- Where does the information originate? Usually, it will originate from several sources and websites. You won’t be gathering it from one asset over one network in one place. To get data from many sources, you’ll need access to an ecosystem of various networks.
- How is the information processed? In some circumstances, a significant volume of data from sensors and other data sources will need to be transferred to the cloud for analysis by AI and ML algorithms. All of the counterparties participating in the value chain surrounding your data must be able to connect to one another. Typically, to process and store the data, access to several clouds is necessary, necessitating a direct and secure hybrid multi-cloud connectivity.
- When must the information be gathered? Is there a deadline? For long-cycle analytics, some data may be collected less often, while other data may require real-time processing or depend on an action (like I pressed a button, so something should happen). Fast, low-latency interconnection is necessary for real-time data collecting to guarantee that data is transmitted promptly and reliably before its utility has expired.
- Who uses the data, and do any other systems rely on it? This necessitates communication between the twin repository and the data users who must act on the data.
These questions can be resolved with basic physics. Digital twins require a dynamic, global interconnection platform that facilitates real-time interactions between people, things, locations, clouds, and data because there are so many different factors. This entails situating IT infrastructures at the digital edge, or close to where digital twin data is generated, stored, and analyzed.
Monitoring With AKCP
AKCP Thermal mapping
The Cabinet Analysis Sensor (CAS) features a cabinet thermal map for detecting hot spots and a differential pressure sensor for analysis of airflow. Monitor up to 16 cabinets from a single IP address with the sensorProbeX+ base units. The Wireless Cabinet Analysis Sensor is also available using our Wireless Tunnel™ Technology.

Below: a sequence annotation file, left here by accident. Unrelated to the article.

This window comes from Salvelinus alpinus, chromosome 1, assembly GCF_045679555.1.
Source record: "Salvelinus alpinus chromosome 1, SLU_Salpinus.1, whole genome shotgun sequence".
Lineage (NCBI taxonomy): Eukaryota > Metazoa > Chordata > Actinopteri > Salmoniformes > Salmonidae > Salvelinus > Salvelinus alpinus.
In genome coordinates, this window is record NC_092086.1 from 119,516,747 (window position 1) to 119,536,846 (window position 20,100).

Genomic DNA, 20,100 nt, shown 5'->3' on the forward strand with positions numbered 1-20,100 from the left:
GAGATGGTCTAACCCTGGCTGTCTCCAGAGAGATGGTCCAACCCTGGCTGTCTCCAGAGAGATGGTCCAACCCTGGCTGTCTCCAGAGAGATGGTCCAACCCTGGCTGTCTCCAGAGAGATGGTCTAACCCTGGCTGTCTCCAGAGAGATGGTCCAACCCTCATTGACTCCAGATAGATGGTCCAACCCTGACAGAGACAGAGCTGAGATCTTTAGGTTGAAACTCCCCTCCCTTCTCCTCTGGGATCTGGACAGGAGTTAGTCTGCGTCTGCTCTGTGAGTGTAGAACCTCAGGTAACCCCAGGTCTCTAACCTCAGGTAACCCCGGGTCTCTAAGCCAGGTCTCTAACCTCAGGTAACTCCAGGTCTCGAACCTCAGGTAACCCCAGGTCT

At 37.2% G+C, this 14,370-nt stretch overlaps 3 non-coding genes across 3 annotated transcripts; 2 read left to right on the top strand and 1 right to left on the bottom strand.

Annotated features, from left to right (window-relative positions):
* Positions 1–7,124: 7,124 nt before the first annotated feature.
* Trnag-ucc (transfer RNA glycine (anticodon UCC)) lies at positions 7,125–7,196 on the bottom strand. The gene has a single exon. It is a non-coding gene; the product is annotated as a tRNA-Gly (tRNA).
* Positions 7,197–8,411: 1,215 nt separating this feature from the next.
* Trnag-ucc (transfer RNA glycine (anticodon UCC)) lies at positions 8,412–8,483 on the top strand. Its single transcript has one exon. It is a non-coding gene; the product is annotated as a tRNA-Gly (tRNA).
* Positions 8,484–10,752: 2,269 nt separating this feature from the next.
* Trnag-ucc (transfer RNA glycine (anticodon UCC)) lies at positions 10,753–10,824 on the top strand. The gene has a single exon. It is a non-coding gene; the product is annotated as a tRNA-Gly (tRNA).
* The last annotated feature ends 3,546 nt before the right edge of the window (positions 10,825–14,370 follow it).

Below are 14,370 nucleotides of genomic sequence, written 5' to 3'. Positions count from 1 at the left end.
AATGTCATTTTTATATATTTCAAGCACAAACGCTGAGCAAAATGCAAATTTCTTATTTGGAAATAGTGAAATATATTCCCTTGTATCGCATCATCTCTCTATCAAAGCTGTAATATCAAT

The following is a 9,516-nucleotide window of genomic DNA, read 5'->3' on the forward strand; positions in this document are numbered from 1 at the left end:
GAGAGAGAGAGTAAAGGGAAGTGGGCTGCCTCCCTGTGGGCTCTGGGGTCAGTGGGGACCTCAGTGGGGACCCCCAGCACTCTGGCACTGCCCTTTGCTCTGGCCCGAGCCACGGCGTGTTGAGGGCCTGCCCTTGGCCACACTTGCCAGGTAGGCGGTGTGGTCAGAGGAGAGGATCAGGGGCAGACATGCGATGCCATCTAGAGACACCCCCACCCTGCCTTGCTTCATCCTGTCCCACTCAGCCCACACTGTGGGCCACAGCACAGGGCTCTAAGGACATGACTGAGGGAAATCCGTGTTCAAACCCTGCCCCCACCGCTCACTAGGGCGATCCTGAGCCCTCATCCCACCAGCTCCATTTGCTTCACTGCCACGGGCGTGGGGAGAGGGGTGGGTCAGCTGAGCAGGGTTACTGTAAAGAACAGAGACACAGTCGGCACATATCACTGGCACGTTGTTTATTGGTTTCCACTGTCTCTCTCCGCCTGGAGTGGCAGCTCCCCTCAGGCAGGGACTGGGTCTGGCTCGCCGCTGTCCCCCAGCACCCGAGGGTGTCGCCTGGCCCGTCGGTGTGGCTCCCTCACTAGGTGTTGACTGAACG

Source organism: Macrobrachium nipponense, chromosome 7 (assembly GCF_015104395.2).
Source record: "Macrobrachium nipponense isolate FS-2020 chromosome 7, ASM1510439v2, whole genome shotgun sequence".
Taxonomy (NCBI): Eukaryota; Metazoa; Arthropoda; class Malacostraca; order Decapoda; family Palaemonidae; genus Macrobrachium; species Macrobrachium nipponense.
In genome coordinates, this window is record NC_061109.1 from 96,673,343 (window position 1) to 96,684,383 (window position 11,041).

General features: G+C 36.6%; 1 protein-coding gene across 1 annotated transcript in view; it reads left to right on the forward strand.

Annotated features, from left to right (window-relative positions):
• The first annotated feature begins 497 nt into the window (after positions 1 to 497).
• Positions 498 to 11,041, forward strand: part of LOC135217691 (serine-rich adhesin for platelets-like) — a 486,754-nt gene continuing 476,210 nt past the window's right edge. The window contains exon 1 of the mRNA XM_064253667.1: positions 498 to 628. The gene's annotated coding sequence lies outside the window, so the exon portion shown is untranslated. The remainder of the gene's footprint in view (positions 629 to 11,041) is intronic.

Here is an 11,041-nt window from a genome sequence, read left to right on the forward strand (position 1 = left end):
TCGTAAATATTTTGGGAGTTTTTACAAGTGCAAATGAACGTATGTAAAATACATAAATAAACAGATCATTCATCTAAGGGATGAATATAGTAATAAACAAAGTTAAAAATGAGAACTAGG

Differential Temperature (△T)
Cabinet thermal maps consist of 2 strings of 3x Temp and 1x Hum sensor. Monitor the temperature at the front and rear of the cabinet, top, middle, and bottom. The △T value, front to rear temperature differential is calculated and displayed with animated arrows in AKCPro Server cabinet rack map views.
Differential Pressure (△D)
There should always be a positive pressure at the front of the cabinet, to ensure that air from hot and cold aisles is not mixing. Air travels from areas of high pressure to low pressure, it is imperative for efficient cooling to check that there is higher pressure at the front of the cabinet and lower pressure at the rear.
Rack Maps and Containment Views
With an L-DCIM or PC with AKCPro Server installed, dedicated rack maps displaying Cabinet Analysis Sensor data can be configured to give a visual representation of each rack in your data center. If you are running a hot/cold aisle containment, then containment views can also be configured to give a sectional view of your racks and containment aisles.
Build up your data center with a wired or wireless Rack+ system to monitor environmental and power conditions on an individual cabinet level. With AKCP’s system architecture and variety of sensors, this can scale up to a complete Smart Data Center monitoring system. Integration of mainline power monitoring, CRAC systems, and backup power, centrally monitored with AKCP Pro Server.
Make adjustments to your data center environment, and instantly see the effect it has on PUE numbers. Run your data center at its optimum condition for cost savings and server health.
- Live PUE numbers
- Control and monitor CRAC units
- Thermal mapping of cabinets
- Integrated solution
- Control and monitor access to cabinets
- Control and monitor access to rooms
- Monitoring of complete power train
- Free DCIM software
sensorProbeX+ is compatible with all AKCP Intelligent sensors, making it an extremely versatile and cost-effective monitoring solution. From the data center to remote sites, industrial controls have you covered.
Environmental Monitoring Sensors
RFID Access control swing handle cabinet locks, door contacts, and motion detectors will keep you in tune with the security situation at your sites down to cabinet level. Control who can access and when with RFID access control, centrally managed and monitored through AKCPro Server.
Tank depth pressure sensors can monitor liquid levels in fuel tanks, oil storage, chemical tanks, and so on. Any tank up to 2 meters in depth can be monitored. Alarms are generated when levels drop to critical levels, making sure you can re-fill with sufficient notice. Other specialized sensors include the key switch override, to disable notifications while maintenance work is being performed, and a programmable LCD.